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N.Korea reopens military hotline to South

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    A North Korean soldier is seen at the truce village of Panmunjom in the demilitarised zone, on April 23, 2013. North Korea on Friday reconnected a military hotline to the South that was cut earlier this year at the height of cross-border tensions, Seoul's government said. (AFP/File)

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    South Korean soldiers wearing gas masks stand on a street during an anti-terror drill, in central Seoul, on August 21, 2013. North Korea on Friday reconnected a military hotline to the South that was cut earlier this year at the height of cross-border tensions, Seoul's government said. (AFP/File)

North Korea on Friday reconnected a military hotline to the South that was cut earlier this year at the height of cross-border tensions, Seoul's government said.

The line -- one of the two remaining inter-Korea military hotlines -- was disabled in late March weeks after the North's third nuclear test and the following month a joint industrial zone was shut down.

The North in early March cut off another line at the border truce village of Panmunjom before reopening it in July when relations showed signs of thawing.

Cross-border army hotlines in other parts of the country were severed years ago when tensions soared and left unrestored since then.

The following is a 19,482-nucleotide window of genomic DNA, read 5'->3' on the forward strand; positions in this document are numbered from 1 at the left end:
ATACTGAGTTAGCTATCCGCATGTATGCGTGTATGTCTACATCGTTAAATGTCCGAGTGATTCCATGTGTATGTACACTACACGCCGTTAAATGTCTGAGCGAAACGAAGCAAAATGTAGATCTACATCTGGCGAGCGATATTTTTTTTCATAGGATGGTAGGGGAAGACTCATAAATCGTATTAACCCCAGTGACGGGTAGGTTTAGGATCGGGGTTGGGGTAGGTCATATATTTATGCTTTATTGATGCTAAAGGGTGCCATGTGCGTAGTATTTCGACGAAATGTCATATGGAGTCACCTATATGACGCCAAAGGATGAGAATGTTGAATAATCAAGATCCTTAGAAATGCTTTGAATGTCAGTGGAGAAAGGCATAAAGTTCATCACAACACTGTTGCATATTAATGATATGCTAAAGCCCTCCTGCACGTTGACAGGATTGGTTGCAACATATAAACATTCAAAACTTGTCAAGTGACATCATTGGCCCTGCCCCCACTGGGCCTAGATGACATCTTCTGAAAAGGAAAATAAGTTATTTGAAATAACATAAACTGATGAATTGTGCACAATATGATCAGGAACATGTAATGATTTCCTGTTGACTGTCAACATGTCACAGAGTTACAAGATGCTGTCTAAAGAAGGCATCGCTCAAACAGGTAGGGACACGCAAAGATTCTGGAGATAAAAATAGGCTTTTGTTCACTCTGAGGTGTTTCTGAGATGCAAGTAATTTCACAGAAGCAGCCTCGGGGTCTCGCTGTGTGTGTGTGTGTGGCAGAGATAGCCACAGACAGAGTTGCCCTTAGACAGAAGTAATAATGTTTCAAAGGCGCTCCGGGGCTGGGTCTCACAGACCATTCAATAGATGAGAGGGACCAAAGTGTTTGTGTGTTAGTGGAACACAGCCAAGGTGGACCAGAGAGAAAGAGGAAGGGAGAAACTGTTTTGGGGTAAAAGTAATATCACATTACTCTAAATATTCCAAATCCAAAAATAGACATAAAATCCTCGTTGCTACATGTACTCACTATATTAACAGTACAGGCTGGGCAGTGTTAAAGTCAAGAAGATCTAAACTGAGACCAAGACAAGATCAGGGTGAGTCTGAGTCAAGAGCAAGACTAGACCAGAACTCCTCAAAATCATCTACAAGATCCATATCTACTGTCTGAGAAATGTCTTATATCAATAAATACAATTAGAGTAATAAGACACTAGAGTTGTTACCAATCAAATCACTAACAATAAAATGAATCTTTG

The latest re-establishment of the hotline paves the way for the reopening of the Kaesong industrial zone as it is largely used to provide security guarantees when South Korean businessmen and workers visit the complex.

The North made the first call to the South via the hotline since March on Friday morning, said Seoul's unification ministry, which handles cross-border affairs.

"Reception is still a bit shaky but at least the connection has been restored," a ministry spokeswoman told AFP.

It followed an agreement on Thursday at a meeting of the inter-Korea committee tasked with reviving the shuttered Kaesong complex.

The ministry spokeswoman said businessmen from the South would be able to visit the zone -- 10 kilometres (six miles) north of the border -- to check on infrastructure and facilities left dormant for months but did not give a timeframe.

In April, as tensions increased following the North's nuclear test, Pyongyang effectively shut down operations at the industrial zone by withdrawing the 53,000 North Korean workers employed at the 123 South Korean plants there. Seoul subsequently withdrew all its managers.

The two Koreas agreed last month to work together to reopen the complex -- a valued source of hard currency for the impoverished North -- after Pyongyang changed tack to make a flurry of conciliatory gestures.

Separately Friday, a senior US official said North Korea's nuclear programme was a "driver of instability" in the region, urging Pyongyang to comply with its earlier commitment to denuclearisation.

Daniel Russel, the assistant secretary of state for East Asian and Pacific affairs, made the remarks after he met with South Korean officials including First Vice Foreign Minister Kim Kyou-Hyun.

"The focus must be on eliminating the North Korean nuclear programme which constitutes the driver of instability in the region and is vastly out of sync with the developments not only in Asia but in the international community", Russel told reporters.

Six-nation talks aimed at ending North Korea's nuclear programme have been stalled since late 2008.